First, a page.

Rain effects different lakes in different ways. All lakes are unique, so there’s no standard equation or formula to say how much rain it takes to maintain or raise a lake’s level. In theory, if a lake had perfectly vertical sides and a smooth bottom and had no inflows or outflows (like a pool) one inch of rain would raise the lake’s level by one inch. But lakes are far more interesting than in-ground or above-ground pools: Sloped sides, different types of shoreline, large or small watersheds, soil types, and upstream lakes are just a few of the items on the list of factors that will change how much or how quickly rain enters the lakes.
Will jumping off a boat change the level of the lake?
Short answer: No, not really. Jumping off boats doesn’t affect water levels. The most important part of the phrase is “off a boat” because of a thing we call buoyancy. While you are on a boat floating in the water, your weight pushes the boat down into the water just a bit. Buoyancy means that as the boat floats, it’s pushing on the water and is able to move just as much water as the boat weighs. If you put a bowl in the water, it will sink a little, but if you put a bowl of rocks in the water, it will sink a lot more (maybe all the way) because the bowl of rocks weighs much more and can push more water out of the way. In the same way, a boat floats, but when a person gets on, it floats a little lower, proportional to how much the person weighs. When the person jumps off into the water, the boat raises up a bit, but a similar amount of water is moved when the person enters the water, so the water level change is basically zero.
Now, there would be a slight change if one did an epic cannonball. Assuming that you could do the perfect cannonball, making a sick wave that soaks the lakeshores, there would be a change. It would take one crazy (absolutely impossible) wave to make a difference that could be measured, though.
…okay, what about jumping off the shore?
Yes, there would be a small change in lake water levels. People aren’t really that big, at least not compared to a lake, so jumping off of the shore would have an affect on the water level but not one that you would be able to measure, similar to doing a cannonball. And if you did a cannonball off the shore and made a monster wave, it wouldn’t have a substantial impact on the water level.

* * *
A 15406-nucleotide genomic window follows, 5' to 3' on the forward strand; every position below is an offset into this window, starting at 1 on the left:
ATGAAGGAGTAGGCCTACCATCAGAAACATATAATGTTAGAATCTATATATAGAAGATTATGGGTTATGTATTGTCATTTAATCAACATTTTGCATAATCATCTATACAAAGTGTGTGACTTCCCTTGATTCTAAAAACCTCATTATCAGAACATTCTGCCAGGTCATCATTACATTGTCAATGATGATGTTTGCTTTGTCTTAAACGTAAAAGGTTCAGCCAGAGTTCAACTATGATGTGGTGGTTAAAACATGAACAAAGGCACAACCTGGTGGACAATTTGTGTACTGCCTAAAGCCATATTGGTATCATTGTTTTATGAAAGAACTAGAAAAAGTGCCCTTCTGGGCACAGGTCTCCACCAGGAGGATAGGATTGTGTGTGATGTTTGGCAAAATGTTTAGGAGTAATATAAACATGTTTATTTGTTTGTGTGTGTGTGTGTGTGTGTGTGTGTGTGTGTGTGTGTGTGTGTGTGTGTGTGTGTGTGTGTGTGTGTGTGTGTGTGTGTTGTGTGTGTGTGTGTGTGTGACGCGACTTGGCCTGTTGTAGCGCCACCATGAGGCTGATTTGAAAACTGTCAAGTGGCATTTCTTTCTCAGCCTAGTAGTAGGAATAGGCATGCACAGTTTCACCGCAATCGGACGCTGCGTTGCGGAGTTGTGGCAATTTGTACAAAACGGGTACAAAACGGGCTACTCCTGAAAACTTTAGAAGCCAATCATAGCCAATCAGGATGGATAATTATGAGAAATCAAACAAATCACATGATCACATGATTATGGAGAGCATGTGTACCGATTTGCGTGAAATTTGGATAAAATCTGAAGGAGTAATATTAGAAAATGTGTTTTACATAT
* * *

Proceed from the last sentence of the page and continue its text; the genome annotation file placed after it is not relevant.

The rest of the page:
Oh, well then, how many people would it take to make such a change?
This question was brought up by a loved one as we discussed this topic over dinner (as I am wont to do); they asked, “How many people would have to jump into a lake together to raise the level, say, an inch or so?” At first I thought “Hmm that’s silly, I would never spend time doing that math…” but then, an hour and a half later, I have the numbers (and have had them double and triple-checked!)
Let’s use Winona Lake as our basis. I won’t bore you with the math, but assuming that all the participants have the same mass (about 175 lbs), fit together like perfect puzzle pieces, breathe water (which is an issue we’ll have to work out while planning the hypothetical study for this), and that the lake has vertical sides (it makes the math easier), the approximate number of people needed to raise the surface of Winona Lake by merely one inch is…
Seven-hundred and fifteen thousand people.
That’s the entire populations of Kosciusko, Allen, Elkhart, Marshal and Noble counties combined, all jumping into Winona Lake at once. That many humans in Winona Lake would only raise the surface level of the lake by one single inch. And if that isn’t bad enough, the numbers for Lake Wawasee are truly staggering. Based on the same assumptions, it would take 25,000,000 people (the entire city of Shanghai, or two entire Los Angeles’s) to do the same to Lake Wawasee!
Lakes are complicated. There’s a lot that goes into them, there is a lot that comes out of them, and there’s a lot that goes on that we can’t see. In fact, that’s why we do what we do at the Lilly Center. We regularly collect data on 14 lakes and 12 streams to monitor water levels and much more. We are on-mission to understand and help protect local waterways by giving local government, lake associations and businesses, and you all the information needed to make the best decisions for our community and lakes.
Do you have questions like the ones we’ve answered here? Send any and all to email@example.com and we will do our best to answer them!
Here are some helpful resources for further reading: